Developed to benefit both people and animals, our AAI program aims to change people’s attitude towards stray dogs by emphasising their societal value as therapy and companion dogs. One of the desired side effects is that through a change in perspective about stray dogs, people would also consider adopting strays as companion animals.
In an effort to prove that stray dogs can be an immense asset to the society, FOUR PAWS became the first organisation to launch an Animal Assisted Intervention (AAI) program in which former stray dogs are selected, trained and certified by experts to become therapy dogs.
Within the AAI program, Animal Assisted Therapy (AAT) is a type of complementary therapy that involves guided interaction with animals to facilitate healing and rehabilitation of patients with acute or chronic disease. It is believed to have an array of benefits, including personal and social development, increased self-esteem, improved mental health, better social skills and increased empathy and nurturing skills.
Why stray dogs can make such good therapy dogs
Many stray dogs make especially good companions for humans. They are sensitive, reliable and have remarkable energy - qualities that enable them to work as therapy dogs. Working with them requires careful and regular training by experienced dog trainers, a suitable location and special equipment. Our teams provide comprehensive training for a number of specially selected dogs. All of them must meet international requirements, only then are they ready to start their new lives as therapy dogs.
In 2018, after receiving the necessary licenses to perform animal assisted interventions with special target groups and signing new agreements with partners, FOUR PAWS was ready to conduct animal assisted activities and animal assisted education in addition to AAT in Bulgaria. The team did great work in 2019 with over 200 sessions for children with learning difficulties and disabilities, and adults with disabilities and behaviour problems. We also welcomed Kaya, a new former stray dog, into the project.
FOUR PAWS set the first steps of a new project in Ukraine by training former strays to become therapy dogs and partnering with key institutions in preparation of the first therapy activities. We selected Lisa to become the first therapy dog in this project. In 2019, the team conducted a total of 65 sessions for children and adults with disabilities, elderly people and stress relief for university students. Lisa is now fully trained and a great support during these sessions, while another dog, Busia, has now been selected and is currently in training.
2017: Bulgaria 'Canistherapy'
After obtaining the license from the Bulgarian Agency for Child Protection to perform animal assisted therapy for children with disabilities, FOUR PAWS signed an agreement with the Municipality of Sofia and became the first organisation to launch an AAI project with former stray dogs in Bulgaria. Smiley was our first stray selected and trained to become a therapy dog. After a short pilot phase, Smiley and the team successfully delivered the first AAT sessions in Lozenets’ Center for children and adolescents. Shortly after, Shoko joined the team and became our second therapy dog.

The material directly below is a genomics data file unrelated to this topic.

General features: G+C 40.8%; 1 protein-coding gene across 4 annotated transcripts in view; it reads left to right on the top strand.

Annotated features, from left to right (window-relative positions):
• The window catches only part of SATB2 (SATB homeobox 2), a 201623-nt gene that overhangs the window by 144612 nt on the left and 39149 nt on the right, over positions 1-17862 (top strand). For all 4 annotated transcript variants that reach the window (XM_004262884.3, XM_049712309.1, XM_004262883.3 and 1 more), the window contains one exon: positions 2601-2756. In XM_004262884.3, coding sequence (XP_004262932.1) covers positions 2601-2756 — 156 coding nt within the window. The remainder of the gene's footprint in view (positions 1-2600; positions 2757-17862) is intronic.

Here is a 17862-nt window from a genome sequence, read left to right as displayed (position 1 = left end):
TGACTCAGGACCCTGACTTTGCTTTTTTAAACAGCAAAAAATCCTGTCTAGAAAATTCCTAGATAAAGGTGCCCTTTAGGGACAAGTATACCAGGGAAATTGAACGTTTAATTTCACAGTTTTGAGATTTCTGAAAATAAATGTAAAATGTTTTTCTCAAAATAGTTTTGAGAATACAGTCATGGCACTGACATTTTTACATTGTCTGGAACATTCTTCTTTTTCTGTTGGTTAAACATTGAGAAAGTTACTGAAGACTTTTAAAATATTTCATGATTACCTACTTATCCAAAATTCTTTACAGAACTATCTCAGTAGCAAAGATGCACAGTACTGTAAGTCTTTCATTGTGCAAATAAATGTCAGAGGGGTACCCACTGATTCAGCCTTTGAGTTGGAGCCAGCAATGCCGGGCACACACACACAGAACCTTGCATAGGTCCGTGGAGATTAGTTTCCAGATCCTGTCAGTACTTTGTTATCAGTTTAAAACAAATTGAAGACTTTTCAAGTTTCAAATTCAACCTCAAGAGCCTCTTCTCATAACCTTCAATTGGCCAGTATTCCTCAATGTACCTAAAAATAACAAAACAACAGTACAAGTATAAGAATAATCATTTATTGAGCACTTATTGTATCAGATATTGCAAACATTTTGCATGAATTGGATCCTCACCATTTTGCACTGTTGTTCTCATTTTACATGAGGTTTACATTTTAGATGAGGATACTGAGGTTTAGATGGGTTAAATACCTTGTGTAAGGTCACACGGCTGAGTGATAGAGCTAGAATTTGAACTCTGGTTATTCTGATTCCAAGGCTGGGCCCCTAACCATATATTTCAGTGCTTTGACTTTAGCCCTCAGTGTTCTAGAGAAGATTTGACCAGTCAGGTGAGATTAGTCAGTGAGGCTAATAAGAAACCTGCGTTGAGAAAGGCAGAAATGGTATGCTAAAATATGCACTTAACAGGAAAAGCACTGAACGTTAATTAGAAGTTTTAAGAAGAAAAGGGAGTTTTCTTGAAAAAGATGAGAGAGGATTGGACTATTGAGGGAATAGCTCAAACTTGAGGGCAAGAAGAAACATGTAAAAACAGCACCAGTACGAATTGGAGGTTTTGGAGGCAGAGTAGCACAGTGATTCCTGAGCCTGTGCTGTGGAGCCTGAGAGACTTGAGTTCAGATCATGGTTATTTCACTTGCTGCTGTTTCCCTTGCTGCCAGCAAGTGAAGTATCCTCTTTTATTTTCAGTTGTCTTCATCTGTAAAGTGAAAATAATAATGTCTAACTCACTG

2017: Romania #NoStressWithFourPaws
In an effort to meet the needs of a constantly changing society, our team developed 'No Stress with Four Paws', an animal assisted intervention aimed at reducing stress among students and company employees through interactions with dogs.
In early 2016, FOUR PAWS opened the first AAT centre in Bucharest where today children are offered weekly support and complementary therapy from our dogs Mura, Mulan, Toto, Tuca, Bumi and their handlers, completely free of charge. That same year, the scope of the project expanded beyond AAI into research in the field of human-animal interaction and through a partnership with the Psychology Faculty of the University of Bucharest into education, by offering practice and education opportunities to students.
2012: Romania 'Dogs for People'
After a long period of research on the subject, the project was extended to elderly persons. A cooperation with the nursing home 'Floare Rosie' in Bucharest was arranged in which the team pays regular visits to about 100 residents, who experience age related physical and psychological problems. The elderly patients have reacted very well to the therapy dogs, the dogs help to reduce anxiety and depression and decrease loneliness through increasing social interaction amongst the residents, as well as with the dogs and their handlers.
2004: Romania 'Dogs for People'
FOUR PAWS launched an AAI project with former stray dogs in Romania. The 'Dogs for People' project started with a mobile team providing therapy sessions in special centres for children with disabilities.
The team with their therapy dogs regularly visited 32 children and young people with emotional and physical challenges each week (some of them in specialised institutions, some in a room provided by the Child Protection Authority) and all the sessions are supervised by a psychotherapist.
FOUR PAWS promotes its messages internationally through memberships with international organisations working in the field of Dog Population Management and Animal Assisted Interventions. FOUR PAWS is a full member of the International Companion Animal Management (ICAM) coalition as well as a member of the International Association for Human Animal Interaction Organisations (IAHAIO) and a member of Animal Assisted Intervention International (AAII).